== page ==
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Binding to a nested property is easy enough:

checkBox1.DataBindings.Add(new Binding("Checked", bindingSource, "myProperty")); //Normal binding
checkBox2.DataBindings.Add(new Binding("Checked", bindingSource, "myProperty.innerProperty")); //Nested property

However, when myProperty.innerProperty is changed, no events are raised - the BindingSource is never notified of the change.

I've read that the solution is to "make sure that when the innerProperty object raises the PropertyChanged event, the MyProperty class that contains innerProperty captures the event and also raises a PropertyChanged event of its own."

However, entity framework does not do this for me, and I'd rather not go through every instance of every class and wire-up a custom method to every navigation property, just to make the my classes bindable. Is there a decent workaround to make entities bindable?

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Here are some magic beans that... Ah, hell, I feel for ya; lemme ditch the sarcasm. There isn't a magic bullet (or bean) for this problem. Best solution for you is to use the EF4 T4 templates and rewrite them so that myProperty listens for changes to innerProperty. – Will Feb 21 '11 at 20:42
@Will: No EF4 :( – BlueRaja - Danny Pflughoeft Feb 21 '11 at 22:38
The only way to do this is to introduce a number of wrapper types which will encapsulate the EF types and propagate change notifications the way you want. – Will Feb 24 '11 at 17:28
You probably don't want to hear it, but don't bind to your entities. Use MVVM with something like automapper to reduce the mapping tedium. I've been down the entity-binding path before and you end with with so much UI-supporting guff in your entity classes that even manually mapping ViewModels starts to look appealing. – Sam Mar 8 '11 at 5:13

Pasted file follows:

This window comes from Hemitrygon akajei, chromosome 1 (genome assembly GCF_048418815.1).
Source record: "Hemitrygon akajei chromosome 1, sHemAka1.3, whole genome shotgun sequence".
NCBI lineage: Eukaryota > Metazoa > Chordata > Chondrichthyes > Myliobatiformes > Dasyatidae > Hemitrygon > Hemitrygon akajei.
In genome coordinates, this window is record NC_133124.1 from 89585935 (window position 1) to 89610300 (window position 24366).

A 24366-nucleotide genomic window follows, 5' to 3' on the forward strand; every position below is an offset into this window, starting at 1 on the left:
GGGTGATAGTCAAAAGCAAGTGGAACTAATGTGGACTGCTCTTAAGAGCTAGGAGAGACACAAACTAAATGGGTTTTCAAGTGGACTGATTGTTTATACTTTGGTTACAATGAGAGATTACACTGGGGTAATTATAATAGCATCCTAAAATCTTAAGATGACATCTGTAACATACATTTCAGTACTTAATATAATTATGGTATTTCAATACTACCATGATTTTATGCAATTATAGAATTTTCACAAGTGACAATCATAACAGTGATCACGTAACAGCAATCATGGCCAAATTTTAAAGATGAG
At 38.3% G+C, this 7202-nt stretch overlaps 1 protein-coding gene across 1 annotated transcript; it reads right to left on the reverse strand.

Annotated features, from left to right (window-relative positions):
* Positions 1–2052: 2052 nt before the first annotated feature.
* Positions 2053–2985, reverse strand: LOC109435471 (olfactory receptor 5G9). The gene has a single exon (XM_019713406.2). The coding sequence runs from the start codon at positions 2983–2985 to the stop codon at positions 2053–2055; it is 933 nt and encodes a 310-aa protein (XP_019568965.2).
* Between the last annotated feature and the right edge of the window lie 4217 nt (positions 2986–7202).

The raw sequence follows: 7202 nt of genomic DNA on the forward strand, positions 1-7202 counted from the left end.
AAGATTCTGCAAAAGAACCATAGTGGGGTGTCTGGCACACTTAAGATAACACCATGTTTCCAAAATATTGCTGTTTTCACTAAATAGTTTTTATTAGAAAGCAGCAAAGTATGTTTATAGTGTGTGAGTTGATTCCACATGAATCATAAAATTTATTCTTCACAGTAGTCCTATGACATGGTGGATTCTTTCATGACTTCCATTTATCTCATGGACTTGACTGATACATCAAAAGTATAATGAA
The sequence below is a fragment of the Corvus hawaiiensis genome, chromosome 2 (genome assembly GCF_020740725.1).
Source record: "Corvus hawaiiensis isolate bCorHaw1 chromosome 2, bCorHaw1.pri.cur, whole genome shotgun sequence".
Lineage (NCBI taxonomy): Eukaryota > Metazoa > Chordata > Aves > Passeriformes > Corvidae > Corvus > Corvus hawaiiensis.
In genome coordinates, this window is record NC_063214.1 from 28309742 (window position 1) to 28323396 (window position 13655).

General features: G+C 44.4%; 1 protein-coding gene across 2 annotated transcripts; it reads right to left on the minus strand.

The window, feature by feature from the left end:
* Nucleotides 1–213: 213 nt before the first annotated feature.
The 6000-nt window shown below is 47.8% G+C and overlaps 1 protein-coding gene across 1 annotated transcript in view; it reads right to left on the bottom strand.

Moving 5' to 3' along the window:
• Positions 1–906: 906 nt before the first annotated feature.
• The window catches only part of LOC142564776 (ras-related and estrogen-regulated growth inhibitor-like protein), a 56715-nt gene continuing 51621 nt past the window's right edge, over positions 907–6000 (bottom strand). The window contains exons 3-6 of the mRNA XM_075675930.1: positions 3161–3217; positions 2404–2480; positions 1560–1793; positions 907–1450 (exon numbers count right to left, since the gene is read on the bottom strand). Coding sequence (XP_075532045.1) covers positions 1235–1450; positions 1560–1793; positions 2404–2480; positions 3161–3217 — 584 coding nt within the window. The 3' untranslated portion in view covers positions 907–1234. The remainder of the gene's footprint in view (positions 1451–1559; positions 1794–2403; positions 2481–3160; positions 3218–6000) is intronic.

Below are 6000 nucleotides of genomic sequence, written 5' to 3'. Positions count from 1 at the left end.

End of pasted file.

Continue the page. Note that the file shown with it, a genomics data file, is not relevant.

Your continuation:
Did you try the workaround mentioned in the MS Connect issue you cited? ( – Daniel Schilling Aug 5 '11 at 16:38

You have to implement INotifyPropertyCHanged on your class.

Your property should look something like this.

private bool _checked;
    public bool Checked
        get { return _checked; }
            if (value != _checked)
                _checked = value;

    public event PropertyChangedEventHandler PropertyChanged;
    public virtual void OnPropertyChanged(string propertyName)
        var handler = PropertyCHanged;
        if (handler != null)
            handler(this, new PropertyChangedEventArgs(propertyName));

I'm not sure if this works for winforms. It works for WPF and Silverlight.

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It nicest when you use some MvvM pattern for doing this – Marco Franssen Feb 26 '11 at 16:45
"Checked" is the name of the property we're binding to, not binding from. However, more importantly, I already mentioned this answer in the question - but this is not an option in EF. – BlueRaja - Danny Pflughoeft Feb 26 '11 at 17:48

You could try POCO Entity Generator or the EF Code-First feature, which is still in CTP.

Both approaches require EF4 though.

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Are your properties changed via the same context used by the UI?

If so, edit the T4 file you use to create your entities.
- Make it create INotifyPropertyChanged entities, with properties that notify on changes and have an explicit field behind.

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